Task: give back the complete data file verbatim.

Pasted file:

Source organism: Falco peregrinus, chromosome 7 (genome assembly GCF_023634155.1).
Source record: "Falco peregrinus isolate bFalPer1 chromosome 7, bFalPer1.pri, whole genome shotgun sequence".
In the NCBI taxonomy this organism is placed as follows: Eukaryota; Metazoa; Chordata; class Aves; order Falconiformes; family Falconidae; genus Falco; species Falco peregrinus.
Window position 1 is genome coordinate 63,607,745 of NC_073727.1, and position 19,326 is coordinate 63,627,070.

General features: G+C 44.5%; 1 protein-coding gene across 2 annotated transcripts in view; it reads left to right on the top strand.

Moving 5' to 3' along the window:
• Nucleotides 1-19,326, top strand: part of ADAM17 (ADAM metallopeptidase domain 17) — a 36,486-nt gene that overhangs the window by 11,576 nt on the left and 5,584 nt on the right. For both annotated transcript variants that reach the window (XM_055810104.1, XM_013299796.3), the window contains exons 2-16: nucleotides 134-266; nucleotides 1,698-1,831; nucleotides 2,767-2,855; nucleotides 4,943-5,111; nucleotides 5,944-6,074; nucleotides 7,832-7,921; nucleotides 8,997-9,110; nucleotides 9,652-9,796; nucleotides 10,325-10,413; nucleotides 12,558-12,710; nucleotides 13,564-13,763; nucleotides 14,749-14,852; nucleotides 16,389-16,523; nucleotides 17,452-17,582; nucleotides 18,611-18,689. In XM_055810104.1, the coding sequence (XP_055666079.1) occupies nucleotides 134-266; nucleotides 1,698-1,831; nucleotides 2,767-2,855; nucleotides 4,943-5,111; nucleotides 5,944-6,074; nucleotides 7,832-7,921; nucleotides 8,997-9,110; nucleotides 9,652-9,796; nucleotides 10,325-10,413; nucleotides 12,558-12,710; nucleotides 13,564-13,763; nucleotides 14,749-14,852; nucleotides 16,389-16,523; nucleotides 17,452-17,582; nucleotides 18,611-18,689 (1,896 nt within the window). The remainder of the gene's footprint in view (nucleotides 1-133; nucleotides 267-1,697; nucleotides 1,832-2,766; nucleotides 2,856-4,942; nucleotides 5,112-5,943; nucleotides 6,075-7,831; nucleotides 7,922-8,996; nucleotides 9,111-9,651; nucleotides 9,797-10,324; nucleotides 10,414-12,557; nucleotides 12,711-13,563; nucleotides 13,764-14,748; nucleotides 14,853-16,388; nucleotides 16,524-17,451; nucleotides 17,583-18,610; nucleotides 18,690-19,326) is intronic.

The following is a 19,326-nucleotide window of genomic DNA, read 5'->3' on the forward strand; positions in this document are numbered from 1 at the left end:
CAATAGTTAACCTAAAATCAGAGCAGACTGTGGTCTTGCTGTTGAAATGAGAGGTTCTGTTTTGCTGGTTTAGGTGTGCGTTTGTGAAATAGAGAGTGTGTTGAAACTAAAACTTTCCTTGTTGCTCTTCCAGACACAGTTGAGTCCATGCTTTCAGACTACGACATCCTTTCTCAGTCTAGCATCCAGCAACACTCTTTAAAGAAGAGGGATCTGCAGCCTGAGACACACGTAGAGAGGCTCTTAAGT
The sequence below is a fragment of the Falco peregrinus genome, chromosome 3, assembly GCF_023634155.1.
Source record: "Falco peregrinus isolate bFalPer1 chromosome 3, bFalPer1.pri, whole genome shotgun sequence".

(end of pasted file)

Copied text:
Source organism: Falco peregrinus, chromosome 7 (genome assembly GCF_023634155.1).
Source record: "Falco peregrinus isolate bFalPer1 chromosome 7, bFalPer1.pri, whole genome shotgun sequence".
In the NCBI taxonomy this organism is placed as follows: Eukaryota; Metazoa; Chordata; class Aves; order Falconiformes; family Falconidae; genus Falco; species Falco peregrinus.
Window position 1 is genome coordinate 63,607,745 of NC_073727.1, and position 19,326 is coordinate 63,627,070.

General features: G+C 44.5%; 1 protein-coding gene across 2 annotated transcripts in view; it reads left to right on the top strand.

Moving 5' to 3' along the window:
• Nucleotides 1-19,326, top strand: part of ADAM17 (ADAM metallopeptidase domain 17) — a 36,486-nt gene that overhangs the window by 11,576 nt on the left and 5,584 nt on the right. For both annotated transcript variants that reach the window (XM_055810104.1, XM_013299796.3), the window contains exons 2-16: nucleotides 134-266; nucleotides 1,698-1,831; nucleotides 2,767-2,855; nucleotides 4,943-5,111; nucleotides 5,944-6,074; nucleotides 7,832-7,921; nucleotides 8,997-9,110; nucleotides 9,652-9,796; nucleotides 10,325-10,413; nucleotides 12,558-12,710; nucleotides 13,564-13,763; nucleotides 14,749-14,852; nucleotides 16,389-16,523; nucleotides 17,452-17,582; nucleotides 18,611-18,689. In XM_055810104.1, the coding sequence (XP_055666079.1) occupies nucleotides 134-266; nucleotides 1,698-1,831; nucleotides 2,767-2,855; nucleotides 4,943-5,111; nucleotides 5,944-6,074; nucleotides 7,832-7,921; nucleotides 8,997-9,110; nucleotides 9,652-9,796; nucleotides 10,325-10,413; nucleotides 12,558-12,710; nucleotides 13,564-13,763; nucleotides 14,749-14,852; nucleotides 16,389-16,523; nucleotides 17,452-17,582; nucleotides 18,611-18,689 (1,896 nt within the window). The remainder of the gene's footprint in view (nucleotides 1-133; nucleotides 267-1,697; nucleotides 1,832-2,766; nucleotides 2,856-4,942; nucleotides 5,112-5,943; nucleotides 6,075-7,831; nucleotides 7,922-8,996; nucleotides 9,111-9,651; nucleotides 9,797-10,324; nucleotides 10,414-12,557; nucleotides 12,711-13,563; nucleotides 13,764-14,748; nucleotides 14,853-16,388; nucleotides 16,524-17,451; nucleotides 17,583-18,610; nucleotides 18,690-19,326) is intronic.

The following is a 19,326-nucleotide window of genomic DNA, read 5'->3' on the forward strand; positions in this document are numbered from 1 at the left end:
CAATAGTTAACCTAAAATCAGAGCAGACTGTGGTCTTGCTGTTGAAATGAGAGGTTCTGTTTTGCTGGTTTAGGTGTGCGTTTGTGAAATAGAGAGTGTGTTGAAACTAAAACTTTCCTTGTTGCTCTTCCAGACACAGTTGAGTCCATGCTTTCAGACTACGACATCCTTTCTCAGTCTAGCATCCAGCAACACTCTTTAAAGAAGAGGGATCTGCAGCCTGAGACACACGTAGAGAGGCTCTTAAGT
The sequence below is a fragment of the Falco peregrinus genome, chromosome 3, assembly GCF_023634155.1.
Source record: "Falco peregrinus isolate bFalPer1 chromosome 3, bFalPer1.pri, whole genome shotgun sequence".